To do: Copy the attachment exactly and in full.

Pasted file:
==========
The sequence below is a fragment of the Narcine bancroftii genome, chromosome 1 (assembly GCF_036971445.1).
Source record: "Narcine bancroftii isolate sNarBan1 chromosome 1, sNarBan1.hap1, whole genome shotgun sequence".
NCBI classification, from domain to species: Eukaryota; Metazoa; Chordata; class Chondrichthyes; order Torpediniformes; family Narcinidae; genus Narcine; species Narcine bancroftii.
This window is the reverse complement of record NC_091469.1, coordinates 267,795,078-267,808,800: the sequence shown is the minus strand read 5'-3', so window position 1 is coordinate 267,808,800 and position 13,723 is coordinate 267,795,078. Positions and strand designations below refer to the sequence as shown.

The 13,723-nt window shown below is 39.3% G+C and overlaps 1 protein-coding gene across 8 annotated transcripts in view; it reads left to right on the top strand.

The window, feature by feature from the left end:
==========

The sequence below is a fragment of the Narcine bancroftii genome, chromosome 1 (assembly GCF_036971445.1).
Source record: "Narcine bancroftii isolate sNarBan1 chromosome 1, sNarBan1.hap1, whole genome shotgun sequence".
NCBI classification, from domain to species: Eukaryota; Metazoa; Chordata; class Chondrichthyes; order Torpediniformes; family Narcinidae; genus Narcine; species Narcine bancroftii.
This window is the reverse complement of record NC_091469.1, coordinates 267,795,078-267,808,800: the sequence shown is the minus strand read 5'-3', so window position 1 is coordinate 267,808,800 and position 13,723 is coordinate 267,795,078. Positions and strand designations below refer to the sequence as shown.

The 13,723-nt window shown below is 39.3% G+C and overlaps 1 protein-coding gene across 8 annotated transcripts in view; it reads left to right on the top strand.

The window, feature by feature from the left end: